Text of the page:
Together with Tudor Times we bring you a profile on a different Tudor figure every month. This month it’s the turn of the wife of King James V of Scotland…
Railed against by John Knox, in his First Blast of the Trumpet against the Monstrous Regiment of Women, Marie of Guise (1515-1560), wife of King James V of Scotland, proved that a woman could be as effective as a man at wielding power, and not necessarily any more scrupulous.
A French cadet branch of the sovereign House of Lorraine, the Guises, Marie included, worked tirelessly to enhance the family’s power across Europe. Marie was plucked out of the cloister she had been destined for, when her uncle, Antoine, Duke of Lorraine, realised that her charm and good looks, allied to her noble blood, would make her a very enticing marriage prospect – perhaps even for royalty.
Marie first appeared at the French court at the coronation of Eleanora of Austria, second wife of King Francois I. Dressed like the royal princesses in purple velvet, with a mantle of ermines studded with precious jewels, she followed the new Queen on her entry into Paris.
In 1534, Marie’s marriage was arranged to Louis, Duke of Longueville. After three years of happy wedlock, Louis died, leaving Marie pregnant and with a young son. Before the year was out, she had been married again, to the widowed King of Scots, much to the chagrin of his uncle, King Henry VIII, who had considered Marie as a possible fourth wife.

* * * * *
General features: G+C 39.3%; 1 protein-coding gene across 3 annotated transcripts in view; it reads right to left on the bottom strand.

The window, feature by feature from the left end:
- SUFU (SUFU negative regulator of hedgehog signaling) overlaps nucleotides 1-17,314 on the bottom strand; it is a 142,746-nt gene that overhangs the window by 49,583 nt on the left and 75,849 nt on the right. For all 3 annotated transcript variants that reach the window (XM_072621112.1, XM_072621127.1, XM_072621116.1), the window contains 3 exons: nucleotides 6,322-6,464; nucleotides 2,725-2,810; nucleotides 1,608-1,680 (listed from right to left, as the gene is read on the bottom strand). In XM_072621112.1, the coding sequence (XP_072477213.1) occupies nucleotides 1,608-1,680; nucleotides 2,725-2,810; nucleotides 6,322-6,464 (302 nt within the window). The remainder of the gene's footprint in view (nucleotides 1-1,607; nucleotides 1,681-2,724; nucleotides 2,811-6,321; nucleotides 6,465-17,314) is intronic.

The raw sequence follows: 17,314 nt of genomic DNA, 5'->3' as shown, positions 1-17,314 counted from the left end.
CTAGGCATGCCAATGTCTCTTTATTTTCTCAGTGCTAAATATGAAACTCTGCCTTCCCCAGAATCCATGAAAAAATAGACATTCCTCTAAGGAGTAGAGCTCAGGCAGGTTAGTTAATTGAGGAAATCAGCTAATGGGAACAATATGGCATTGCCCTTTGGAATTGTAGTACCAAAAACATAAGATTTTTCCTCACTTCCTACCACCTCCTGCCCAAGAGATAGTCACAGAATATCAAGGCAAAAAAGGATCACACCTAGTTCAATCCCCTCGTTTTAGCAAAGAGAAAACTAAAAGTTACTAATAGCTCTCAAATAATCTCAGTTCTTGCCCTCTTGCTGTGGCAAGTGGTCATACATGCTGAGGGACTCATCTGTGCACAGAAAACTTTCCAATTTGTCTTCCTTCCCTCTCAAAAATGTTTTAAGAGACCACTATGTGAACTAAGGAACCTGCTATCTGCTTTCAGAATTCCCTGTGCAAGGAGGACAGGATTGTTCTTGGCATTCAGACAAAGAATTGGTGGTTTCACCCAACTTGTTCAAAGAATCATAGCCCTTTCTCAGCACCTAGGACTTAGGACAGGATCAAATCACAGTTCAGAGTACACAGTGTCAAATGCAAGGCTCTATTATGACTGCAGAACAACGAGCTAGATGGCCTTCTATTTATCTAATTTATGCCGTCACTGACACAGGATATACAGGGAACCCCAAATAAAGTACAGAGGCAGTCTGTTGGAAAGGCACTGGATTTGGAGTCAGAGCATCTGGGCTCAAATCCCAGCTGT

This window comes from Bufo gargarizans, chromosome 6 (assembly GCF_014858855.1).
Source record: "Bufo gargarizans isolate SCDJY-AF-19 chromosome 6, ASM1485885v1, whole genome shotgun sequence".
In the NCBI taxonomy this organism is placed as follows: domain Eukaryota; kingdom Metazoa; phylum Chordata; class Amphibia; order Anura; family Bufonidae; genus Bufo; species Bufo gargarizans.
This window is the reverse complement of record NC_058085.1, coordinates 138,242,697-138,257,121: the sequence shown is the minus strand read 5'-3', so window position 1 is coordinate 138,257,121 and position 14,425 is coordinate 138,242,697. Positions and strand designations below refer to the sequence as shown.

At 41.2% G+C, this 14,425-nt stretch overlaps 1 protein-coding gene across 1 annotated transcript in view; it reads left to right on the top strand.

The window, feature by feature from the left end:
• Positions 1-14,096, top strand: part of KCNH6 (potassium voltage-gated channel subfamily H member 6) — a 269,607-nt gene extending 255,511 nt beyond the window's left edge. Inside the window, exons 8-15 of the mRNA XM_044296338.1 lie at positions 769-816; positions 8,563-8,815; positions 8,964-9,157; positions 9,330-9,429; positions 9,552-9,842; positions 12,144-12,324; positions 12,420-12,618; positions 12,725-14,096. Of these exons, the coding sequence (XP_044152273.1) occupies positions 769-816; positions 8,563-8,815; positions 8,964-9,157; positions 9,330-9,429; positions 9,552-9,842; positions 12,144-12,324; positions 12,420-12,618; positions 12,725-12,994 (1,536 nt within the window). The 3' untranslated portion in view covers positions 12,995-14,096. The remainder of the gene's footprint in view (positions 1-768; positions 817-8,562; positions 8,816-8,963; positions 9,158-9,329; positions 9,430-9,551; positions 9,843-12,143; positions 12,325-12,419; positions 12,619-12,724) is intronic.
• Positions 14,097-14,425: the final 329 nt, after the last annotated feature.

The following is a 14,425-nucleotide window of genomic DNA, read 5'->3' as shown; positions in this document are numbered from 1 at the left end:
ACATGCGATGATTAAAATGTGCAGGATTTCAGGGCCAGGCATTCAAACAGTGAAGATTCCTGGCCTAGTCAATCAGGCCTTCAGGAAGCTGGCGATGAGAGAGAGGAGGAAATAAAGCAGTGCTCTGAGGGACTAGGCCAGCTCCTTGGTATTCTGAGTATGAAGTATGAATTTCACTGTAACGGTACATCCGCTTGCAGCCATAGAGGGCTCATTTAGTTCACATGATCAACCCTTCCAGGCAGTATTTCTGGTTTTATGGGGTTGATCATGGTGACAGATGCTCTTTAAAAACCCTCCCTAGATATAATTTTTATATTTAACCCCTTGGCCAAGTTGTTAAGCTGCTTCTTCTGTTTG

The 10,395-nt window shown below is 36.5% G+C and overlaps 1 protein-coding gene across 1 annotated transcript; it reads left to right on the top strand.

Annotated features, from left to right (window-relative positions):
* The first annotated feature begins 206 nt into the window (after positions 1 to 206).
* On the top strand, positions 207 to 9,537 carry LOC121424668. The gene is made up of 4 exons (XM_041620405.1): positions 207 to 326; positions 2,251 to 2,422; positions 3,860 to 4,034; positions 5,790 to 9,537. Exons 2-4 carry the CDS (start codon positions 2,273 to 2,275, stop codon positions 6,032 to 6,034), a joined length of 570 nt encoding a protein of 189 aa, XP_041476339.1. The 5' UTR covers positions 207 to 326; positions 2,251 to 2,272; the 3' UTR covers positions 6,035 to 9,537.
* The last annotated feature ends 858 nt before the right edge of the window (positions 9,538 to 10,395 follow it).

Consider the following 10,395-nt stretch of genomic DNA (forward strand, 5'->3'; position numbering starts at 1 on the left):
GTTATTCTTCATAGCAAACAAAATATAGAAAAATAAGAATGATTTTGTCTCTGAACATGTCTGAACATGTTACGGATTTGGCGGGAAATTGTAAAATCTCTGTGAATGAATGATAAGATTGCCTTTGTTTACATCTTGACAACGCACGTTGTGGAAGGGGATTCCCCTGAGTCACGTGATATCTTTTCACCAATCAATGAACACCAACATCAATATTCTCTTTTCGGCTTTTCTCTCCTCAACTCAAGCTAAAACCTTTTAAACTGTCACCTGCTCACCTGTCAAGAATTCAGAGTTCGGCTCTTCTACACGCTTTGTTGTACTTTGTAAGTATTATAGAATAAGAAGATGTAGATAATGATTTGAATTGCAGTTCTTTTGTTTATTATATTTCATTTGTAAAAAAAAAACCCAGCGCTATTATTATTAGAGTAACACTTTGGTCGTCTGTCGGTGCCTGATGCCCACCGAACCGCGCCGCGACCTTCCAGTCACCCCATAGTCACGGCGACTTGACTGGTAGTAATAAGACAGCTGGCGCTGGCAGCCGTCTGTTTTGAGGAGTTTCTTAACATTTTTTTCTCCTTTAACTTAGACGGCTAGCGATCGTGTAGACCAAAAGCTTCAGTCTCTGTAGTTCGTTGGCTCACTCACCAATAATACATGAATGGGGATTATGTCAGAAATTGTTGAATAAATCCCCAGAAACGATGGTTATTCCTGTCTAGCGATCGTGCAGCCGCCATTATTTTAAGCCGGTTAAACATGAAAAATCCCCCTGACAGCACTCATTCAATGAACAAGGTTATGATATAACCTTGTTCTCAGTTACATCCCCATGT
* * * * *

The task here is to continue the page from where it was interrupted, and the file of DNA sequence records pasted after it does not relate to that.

Marie arrived in Scotland in June 1538, and was crowned in February 1540 at Holyrood Abbey. Her tenure as Queen Consort was short – James V died in 1542, a mere week after Marie had given birth to Mary, who was now Queen of Scots.
Marie was not appointed as Regent, and spent the next few years manoeuvring between the Scots nobles, some of whom favoured alliance with England, whilst others wished to preserve the Franco-Scottish “Auld Alliance”. Marie, unsurprisingly, was totally committed to France. Her ambitions were fulfilled by the 1548 Treaty of Haddington which promised Mary, Queen of Scots, to the Dauphin of France, and made Scotland, in effect, a French protectorate. The human cost of the treaty was Marie’s agreement to send her five-year-old daughter to France.
Eventually, in 1554, Marie was installed as Regent. Until 1558, matters went well. Marie was an effective ruler, popular with the people and on good terms with the majority of the Scots nobles. However, the growing Protestant movement created difficulties. Marie, although Catholic herself, was willing to grant some religious freedom, but that did not satisfy the leaders of the increasingly vocal Protestants, led by the eloquent John Knox. Religious riots culminated in open rebellion, which Marie attempted to quell using French troops. The Protestants appealed for help to England, and ships were sent to support them. In the midst of the turmoil, Marie died.
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